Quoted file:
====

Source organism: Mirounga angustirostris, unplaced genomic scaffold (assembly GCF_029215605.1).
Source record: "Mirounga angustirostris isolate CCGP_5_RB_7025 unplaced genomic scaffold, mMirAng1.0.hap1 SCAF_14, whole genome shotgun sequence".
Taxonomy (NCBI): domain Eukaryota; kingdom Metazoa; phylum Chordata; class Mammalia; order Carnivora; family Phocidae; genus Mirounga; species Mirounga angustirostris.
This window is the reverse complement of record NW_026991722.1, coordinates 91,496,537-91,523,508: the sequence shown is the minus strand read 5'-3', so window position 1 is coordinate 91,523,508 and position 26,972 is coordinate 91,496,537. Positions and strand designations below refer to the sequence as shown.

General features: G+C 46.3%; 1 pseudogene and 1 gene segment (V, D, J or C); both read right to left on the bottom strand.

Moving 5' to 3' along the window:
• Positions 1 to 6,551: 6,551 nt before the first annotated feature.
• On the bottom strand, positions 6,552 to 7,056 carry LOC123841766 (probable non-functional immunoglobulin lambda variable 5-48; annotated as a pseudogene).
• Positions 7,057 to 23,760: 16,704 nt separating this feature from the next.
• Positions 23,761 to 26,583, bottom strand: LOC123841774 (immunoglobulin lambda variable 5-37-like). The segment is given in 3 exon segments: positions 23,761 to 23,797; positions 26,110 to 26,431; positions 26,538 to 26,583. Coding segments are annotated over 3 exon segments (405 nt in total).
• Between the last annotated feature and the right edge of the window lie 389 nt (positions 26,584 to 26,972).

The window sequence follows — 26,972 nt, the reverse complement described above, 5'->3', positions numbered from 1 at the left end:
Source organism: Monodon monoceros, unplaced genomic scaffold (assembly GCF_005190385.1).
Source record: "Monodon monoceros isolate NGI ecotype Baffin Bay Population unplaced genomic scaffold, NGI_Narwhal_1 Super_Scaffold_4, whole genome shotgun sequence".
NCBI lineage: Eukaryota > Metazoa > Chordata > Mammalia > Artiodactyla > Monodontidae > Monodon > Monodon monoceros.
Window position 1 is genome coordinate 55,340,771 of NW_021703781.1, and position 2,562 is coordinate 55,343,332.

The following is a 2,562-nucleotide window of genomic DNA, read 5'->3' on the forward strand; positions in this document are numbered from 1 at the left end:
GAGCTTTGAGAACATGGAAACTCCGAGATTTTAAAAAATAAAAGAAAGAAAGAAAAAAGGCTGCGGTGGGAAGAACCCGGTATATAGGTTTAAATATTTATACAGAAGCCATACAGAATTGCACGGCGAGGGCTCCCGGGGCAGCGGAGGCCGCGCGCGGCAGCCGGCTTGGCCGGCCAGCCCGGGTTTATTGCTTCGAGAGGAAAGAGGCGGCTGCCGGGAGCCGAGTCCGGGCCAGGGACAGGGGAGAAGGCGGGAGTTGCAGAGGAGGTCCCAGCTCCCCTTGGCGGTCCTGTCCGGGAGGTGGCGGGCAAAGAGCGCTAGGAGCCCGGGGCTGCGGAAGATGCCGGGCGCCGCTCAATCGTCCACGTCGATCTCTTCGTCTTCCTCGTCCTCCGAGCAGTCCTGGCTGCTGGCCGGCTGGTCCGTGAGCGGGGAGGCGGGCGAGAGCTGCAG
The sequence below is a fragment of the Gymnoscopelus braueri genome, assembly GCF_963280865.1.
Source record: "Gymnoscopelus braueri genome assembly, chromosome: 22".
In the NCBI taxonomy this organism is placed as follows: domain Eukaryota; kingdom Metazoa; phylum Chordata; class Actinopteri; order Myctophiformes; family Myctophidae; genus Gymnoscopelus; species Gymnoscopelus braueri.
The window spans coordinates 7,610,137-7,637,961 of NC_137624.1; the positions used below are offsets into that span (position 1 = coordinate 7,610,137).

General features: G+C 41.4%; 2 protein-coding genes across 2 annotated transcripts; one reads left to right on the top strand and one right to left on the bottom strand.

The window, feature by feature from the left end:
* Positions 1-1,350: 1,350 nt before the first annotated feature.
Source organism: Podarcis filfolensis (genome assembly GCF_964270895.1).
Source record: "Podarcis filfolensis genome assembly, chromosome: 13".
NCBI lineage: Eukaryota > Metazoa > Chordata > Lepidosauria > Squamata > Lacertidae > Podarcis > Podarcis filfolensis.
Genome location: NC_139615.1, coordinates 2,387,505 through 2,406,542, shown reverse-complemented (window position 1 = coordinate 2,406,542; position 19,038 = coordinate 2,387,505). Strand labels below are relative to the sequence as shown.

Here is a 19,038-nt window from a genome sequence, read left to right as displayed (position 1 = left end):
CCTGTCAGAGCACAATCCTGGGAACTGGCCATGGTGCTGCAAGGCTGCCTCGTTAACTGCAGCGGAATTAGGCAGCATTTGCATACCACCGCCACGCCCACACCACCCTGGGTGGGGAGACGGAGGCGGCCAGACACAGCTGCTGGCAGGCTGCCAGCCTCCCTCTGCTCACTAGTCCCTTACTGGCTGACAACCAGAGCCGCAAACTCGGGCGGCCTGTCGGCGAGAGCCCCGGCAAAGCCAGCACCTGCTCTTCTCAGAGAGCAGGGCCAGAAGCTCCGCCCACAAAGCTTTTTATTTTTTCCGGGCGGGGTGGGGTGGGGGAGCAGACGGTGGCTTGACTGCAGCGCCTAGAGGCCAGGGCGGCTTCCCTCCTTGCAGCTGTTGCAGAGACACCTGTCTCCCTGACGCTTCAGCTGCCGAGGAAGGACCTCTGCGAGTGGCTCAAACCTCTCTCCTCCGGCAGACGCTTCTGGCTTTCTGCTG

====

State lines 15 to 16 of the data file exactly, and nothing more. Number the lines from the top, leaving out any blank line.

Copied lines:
NCBI lineage: Eukaryota > Metazoa > Chordata > Mammalia > Artiodactyla > Monodontidae > Monodon > Monodon monoceros.
Window position 1 is genome coordinate 55,340,771 of NW_021703781.1, and position 2,562 is coordinate 55,343,332.